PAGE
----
Background: The dilated phase of hypertrophic cardiomyopathy (HCM) has a poor prognosis. For correct recognition of such patients, we compared the findings in cardiac delayed enhancement (DE)-magnetic resonance imaging (MRI) between HCM and dilated cardiomyopathy (DCM) patients.
Methods and results: Sixty-five patients (HCM 39, DCM 26) underwent gadolinium-DTPA-enhanced MRI. The HCM patients were divided into those with preserved (HCM-P, n = 30) and those with impaired systolic function (HCM-I, n = 9). DE-MRI demonstrated focal or diffuse DE at the left ventricular (LV) wall in 60% of HCM-P and 100% of HCM-I, but in only 12% of DCM. The DE distributed mainly septal to the anterior wall of LV, but the DE volume against whole LV muscle volume was much larger in HCM-I than in HCM-P and DCM (4.1 +/- 6.1% in HCM-P, 14.6 +/- 11.9% in HCM-I, and 0.8 +/- 2.4% in DCM, means +/- SD, P < .05). In HCM, there were weak but significant correlations between DE volume, and LV end-diastolic volume and LV end-systolic volume. In HCM-P, the percent of length shortening in the segments with DE was lower than that without DE.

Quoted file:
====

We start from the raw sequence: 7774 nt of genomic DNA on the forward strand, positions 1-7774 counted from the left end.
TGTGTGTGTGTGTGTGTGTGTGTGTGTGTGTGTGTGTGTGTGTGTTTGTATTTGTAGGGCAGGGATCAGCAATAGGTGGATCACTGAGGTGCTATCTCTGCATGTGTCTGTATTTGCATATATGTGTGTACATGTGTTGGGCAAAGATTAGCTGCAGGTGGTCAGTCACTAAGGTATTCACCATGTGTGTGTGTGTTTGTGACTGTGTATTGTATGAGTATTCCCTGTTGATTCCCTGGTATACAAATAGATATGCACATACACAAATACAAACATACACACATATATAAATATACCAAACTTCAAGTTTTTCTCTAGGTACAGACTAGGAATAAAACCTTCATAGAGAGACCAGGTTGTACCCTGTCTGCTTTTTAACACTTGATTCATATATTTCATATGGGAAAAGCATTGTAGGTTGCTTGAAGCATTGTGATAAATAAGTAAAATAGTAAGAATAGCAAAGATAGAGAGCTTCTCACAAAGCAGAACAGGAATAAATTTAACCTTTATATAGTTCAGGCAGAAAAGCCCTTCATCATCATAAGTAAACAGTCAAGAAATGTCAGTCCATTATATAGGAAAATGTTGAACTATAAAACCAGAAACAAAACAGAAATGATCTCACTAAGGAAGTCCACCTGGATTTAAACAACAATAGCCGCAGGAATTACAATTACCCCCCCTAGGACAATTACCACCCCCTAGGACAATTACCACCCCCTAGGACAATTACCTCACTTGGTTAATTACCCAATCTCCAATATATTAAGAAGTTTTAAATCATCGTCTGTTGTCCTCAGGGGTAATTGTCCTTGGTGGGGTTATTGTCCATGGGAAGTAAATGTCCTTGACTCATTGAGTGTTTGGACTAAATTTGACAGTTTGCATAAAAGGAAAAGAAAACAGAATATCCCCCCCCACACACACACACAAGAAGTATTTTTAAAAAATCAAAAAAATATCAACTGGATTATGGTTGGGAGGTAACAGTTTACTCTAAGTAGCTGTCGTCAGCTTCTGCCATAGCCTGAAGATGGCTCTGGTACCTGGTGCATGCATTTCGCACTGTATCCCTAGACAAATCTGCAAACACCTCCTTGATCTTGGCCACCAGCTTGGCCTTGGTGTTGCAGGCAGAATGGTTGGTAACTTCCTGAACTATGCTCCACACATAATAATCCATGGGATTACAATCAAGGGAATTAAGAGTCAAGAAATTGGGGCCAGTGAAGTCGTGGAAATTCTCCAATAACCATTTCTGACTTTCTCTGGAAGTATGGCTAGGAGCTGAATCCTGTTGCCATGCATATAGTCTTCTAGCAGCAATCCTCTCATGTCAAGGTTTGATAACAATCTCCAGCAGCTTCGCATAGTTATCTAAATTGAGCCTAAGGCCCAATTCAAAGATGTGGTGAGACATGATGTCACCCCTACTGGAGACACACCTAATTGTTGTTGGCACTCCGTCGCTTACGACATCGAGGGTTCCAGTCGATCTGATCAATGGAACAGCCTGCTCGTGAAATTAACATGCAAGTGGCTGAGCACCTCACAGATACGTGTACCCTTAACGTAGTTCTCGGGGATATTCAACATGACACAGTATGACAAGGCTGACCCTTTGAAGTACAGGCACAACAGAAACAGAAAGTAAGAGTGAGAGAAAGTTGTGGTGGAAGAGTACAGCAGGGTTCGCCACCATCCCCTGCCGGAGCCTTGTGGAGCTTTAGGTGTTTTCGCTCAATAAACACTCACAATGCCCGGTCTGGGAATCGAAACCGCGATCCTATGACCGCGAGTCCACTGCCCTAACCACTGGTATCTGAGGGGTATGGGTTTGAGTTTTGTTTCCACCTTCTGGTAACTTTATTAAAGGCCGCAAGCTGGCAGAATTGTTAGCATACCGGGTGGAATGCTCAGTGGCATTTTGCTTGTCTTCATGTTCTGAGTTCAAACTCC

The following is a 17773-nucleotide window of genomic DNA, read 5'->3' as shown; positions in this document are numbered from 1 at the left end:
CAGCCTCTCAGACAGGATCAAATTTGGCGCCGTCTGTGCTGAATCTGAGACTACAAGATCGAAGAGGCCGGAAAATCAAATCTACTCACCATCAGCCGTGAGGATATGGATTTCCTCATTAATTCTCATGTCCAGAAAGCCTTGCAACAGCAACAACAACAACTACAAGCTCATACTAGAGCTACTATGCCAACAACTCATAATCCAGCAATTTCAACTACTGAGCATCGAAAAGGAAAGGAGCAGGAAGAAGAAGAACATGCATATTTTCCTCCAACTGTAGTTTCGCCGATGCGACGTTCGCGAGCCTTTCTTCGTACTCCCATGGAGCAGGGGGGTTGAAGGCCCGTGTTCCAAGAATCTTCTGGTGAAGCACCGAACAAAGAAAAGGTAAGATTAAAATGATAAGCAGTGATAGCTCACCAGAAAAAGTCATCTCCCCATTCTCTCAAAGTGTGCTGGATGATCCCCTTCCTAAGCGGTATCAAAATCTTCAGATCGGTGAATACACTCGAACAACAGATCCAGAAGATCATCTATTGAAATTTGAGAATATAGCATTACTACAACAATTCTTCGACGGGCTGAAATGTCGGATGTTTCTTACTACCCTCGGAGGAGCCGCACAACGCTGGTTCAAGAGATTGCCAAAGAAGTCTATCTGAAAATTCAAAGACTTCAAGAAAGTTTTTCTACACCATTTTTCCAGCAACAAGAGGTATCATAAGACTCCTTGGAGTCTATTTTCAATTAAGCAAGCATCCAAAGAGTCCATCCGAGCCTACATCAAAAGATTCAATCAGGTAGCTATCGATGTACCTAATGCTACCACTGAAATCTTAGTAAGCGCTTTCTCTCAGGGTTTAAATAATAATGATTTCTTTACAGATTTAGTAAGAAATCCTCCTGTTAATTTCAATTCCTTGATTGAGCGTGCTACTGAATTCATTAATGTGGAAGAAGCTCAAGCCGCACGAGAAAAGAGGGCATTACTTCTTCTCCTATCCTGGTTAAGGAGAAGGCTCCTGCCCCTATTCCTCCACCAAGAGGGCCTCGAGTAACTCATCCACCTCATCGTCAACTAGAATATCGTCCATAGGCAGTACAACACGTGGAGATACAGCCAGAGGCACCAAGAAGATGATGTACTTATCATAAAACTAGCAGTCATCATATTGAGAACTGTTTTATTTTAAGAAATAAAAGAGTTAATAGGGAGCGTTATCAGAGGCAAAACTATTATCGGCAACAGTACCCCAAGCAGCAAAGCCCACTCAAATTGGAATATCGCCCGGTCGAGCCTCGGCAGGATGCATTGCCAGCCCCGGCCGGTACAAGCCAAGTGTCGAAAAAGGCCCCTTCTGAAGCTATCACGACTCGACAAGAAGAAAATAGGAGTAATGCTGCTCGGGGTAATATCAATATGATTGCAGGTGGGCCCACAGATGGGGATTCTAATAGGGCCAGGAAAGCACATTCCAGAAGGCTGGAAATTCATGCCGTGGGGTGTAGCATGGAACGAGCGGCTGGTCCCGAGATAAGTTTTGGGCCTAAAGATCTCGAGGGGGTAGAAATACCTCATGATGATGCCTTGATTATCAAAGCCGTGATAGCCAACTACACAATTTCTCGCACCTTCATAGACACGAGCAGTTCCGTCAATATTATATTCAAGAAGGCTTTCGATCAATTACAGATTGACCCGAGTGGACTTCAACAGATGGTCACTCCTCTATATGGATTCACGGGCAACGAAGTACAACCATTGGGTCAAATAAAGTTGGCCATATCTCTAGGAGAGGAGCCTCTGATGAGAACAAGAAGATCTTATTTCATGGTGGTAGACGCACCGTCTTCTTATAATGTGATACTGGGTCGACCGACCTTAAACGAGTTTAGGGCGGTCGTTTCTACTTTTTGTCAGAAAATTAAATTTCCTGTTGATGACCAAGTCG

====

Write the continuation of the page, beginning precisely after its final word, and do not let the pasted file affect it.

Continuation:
Conclusions: The HCM patients had more DE than the DCM patients, and DE volume correlated to lower global and local LV function. DE-MRI may be useful to evaluate myocardial damage in HCM patients, and to differentiate the dilated phase of HCM from DCM.